Tag Archives: solar

Fulltime RVing Is The Right Choice (If You Can!)

Before deciding to convert your own cargo van, you should find out if full-time living in an RV will fit your lifestyle and your budget. Or you may choose for extended RV camping, where you use leave home for a few months, like the Canadian snowbirds each winter.

You can go from a small Class B van, all the way up to a full-size bus or choose to go with a truck/trailer combination, with the latter having a separate vehicle to drive with. Cost varies between a few $1,000’s for a used van with mattress and a few cabinets, up to a $500,000 for your dream bus.
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8 Critical Elements Of A Modern Van Conversion


Some use it as their mobile office, while traveling around the country, others have made it part of the Tiny House Movement.

For me it is all about mobility and extended stays, while preserving functionality and comfort.

1. Independence:

Generators have been a source of irritation for many RV’rs for a long time, but their time has come, unless you have an air-conditioner to run. Solar panels have come a long way and even the smaller RVs can support multiple panels with ease. Especially the new high efficiency flexible solar panels that can be fit and hidden on top of the roofs of most cargo vans.

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Solar Panel Guide (2)

New approaches for small RV’s.


After I introduced Semi Flexible Solar Panels in my previous post, questions remain about the performance of these new semi flexible modules.

Rigid Residential Flexible
Amorphous Thin Film Semi Flexible
average cost per watt 1 $ 0.80-2.00 $ 1.50 $ 2.00-7.00
low light performance average good good 2
high heat performance average good good 2
efficiency 15 watt/sf 5.5 watt/sf 15 watt/sf
weight 40 oz/sf 11 oz/sf 7.5 oz/sf
roof penetration yes no no
warranty 20-25 yrs 20 yrs 10 yrs 3
1 2014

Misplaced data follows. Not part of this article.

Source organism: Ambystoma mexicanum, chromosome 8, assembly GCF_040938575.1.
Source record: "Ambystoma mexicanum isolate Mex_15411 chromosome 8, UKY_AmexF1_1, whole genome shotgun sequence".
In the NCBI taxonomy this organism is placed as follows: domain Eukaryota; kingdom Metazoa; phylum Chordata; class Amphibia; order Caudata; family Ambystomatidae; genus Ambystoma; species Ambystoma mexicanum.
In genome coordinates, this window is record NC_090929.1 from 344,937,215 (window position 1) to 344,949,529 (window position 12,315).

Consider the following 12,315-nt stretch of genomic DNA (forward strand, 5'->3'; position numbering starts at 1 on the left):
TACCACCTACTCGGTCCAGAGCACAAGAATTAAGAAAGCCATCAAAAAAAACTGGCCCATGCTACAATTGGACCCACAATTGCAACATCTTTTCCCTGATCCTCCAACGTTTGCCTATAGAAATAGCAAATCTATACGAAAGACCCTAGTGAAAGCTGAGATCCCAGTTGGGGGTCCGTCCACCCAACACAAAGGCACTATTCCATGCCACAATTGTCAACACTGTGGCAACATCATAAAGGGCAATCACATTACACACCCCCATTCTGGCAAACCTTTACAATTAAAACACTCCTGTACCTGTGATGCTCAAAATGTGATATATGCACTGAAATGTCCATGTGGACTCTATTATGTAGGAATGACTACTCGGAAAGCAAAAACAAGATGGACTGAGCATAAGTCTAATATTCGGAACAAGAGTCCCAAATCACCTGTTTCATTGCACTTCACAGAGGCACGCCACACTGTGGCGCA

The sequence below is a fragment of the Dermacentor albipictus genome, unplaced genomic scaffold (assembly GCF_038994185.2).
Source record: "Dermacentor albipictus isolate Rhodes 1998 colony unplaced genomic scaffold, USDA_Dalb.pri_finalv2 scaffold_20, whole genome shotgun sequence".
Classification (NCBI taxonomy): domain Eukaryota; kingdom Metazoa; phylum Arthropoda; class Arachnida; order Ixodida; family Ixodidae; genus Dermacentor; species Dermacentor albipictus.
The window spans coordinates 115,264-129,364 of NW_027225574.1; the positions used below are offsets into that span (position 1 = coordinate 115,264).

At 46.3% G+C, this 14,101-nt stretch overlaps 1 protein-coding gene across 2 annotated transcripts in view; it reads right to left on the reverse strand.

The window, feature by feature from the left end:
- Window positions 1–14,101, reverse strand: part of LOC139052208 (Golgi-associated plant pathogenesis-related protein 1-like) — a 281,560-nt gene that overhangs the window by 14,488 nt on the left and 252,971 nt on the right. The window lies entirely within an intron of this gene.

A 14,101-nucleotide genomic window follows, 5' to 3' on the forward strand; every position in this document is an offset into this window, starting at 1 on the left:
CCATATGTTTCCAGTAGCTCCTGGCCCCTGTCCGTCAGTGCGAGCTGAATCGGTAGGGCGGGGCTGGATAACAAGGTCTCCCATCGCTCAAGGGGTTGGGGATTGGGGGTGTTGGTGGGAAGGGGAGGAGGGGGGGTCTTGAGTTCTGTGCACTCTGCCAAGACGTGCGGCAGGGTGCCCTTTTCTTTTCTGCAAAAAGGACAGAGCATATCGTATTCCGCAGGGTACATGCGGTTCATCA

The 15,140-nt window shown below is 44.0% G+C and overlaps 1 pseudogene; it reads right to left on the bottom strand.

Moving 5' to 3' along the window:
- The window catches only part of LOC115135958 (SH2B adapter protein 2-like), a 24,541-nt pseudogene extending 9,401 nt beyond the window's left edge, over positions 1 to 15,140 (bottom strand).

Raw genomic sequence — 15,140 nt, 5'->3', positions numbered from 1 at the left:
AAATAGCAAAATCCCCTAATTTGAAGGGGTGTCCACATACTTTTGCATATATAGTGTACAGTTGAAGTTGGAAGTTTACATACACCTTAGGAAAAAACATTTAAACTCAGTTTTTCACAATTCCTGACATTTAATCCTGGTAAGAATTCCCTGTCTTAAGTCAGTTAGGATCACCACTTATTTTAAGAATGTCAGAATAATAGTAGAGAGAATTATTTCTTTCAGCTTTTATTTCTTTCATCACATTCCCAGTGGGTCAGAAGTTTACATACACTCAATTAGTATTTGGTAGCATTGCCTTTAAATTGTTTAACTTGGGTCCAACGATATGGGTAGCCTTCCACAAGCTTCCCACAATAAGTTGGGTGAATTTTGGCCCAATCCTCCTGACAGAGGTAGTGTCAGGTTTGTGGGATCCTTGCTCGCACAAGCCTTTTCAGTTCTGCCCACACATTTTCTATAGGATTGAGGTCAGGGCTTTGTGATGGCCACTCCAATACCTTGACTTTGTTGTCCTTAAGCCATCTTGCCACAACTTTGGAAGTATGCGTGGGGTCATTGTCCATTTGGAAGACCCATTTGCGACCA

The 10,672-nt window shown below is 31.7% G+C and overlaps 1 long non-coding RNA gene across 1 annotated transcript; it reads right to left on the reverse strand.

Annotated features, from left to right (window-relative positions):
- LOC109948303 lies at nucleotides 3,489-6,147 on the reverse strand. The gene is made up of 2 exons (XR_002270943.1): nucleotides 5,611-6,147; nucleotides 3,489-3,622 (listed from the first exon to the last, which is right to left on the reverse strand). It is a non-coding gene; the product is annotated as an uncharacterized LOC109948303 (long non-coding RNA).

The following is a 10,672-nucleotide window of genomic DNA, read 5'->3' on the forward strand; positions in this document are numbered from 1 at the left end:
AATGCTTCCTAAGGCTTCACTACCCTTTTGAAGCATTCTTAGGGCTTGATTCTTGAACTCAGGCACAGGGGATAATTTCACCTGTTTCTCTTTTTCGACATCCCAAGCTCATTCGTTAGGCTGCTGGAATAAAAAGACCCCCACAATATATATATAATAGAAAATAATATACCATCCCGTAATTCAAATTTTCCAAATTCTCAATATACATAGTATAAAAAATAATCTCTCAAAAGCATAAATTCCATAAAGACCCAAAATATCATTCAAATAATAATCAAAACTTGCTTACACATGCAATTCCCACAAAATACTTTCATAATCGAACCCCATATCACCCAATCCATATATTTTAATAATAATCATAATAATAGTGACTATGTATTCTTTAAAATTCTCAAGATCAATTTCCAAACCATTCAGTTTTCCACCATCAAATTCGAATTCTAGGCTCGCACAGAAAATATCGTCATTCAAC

2 Several unconfirmed user tests indicate low light and high heat performance are less than rigid panels.
3 Misuse of the limited flexibility is often given as a reason for the shorter warranty period. Product life maybe similar to rigid panels.

As a general indication, prices for these panels are double that of regular rigid modules. For that, you’ll get a substantial weight reduction and a more aesthetically pleasing finish and maybe even some improved fuel mileage.

High heat performance is probably the biggest drawback, where some users indicate a considerable performance drop during the hottest part of the day. Under low light circumstances, they seem to under perform too, however no significant amount of energy is produced those times of the day anyway.
Continue reading Solar Panel Guide (2)

Solar Panel Guide (1)

New approaches for small RV’s.


Less important to the big rigs, that have large, flat roofs to support a large numbers of panels, the smaller Class B RV’s and Cargo Van Conversions tend to have preciously little room for sufficient solar power generating equipment. And those with curved roofs (p.e. converted vans or Airstreams) are even less fortunate. Another concern for smaller vehicles is overall weight, as their restricted payloads limit installation of an extensive photovoltaic system.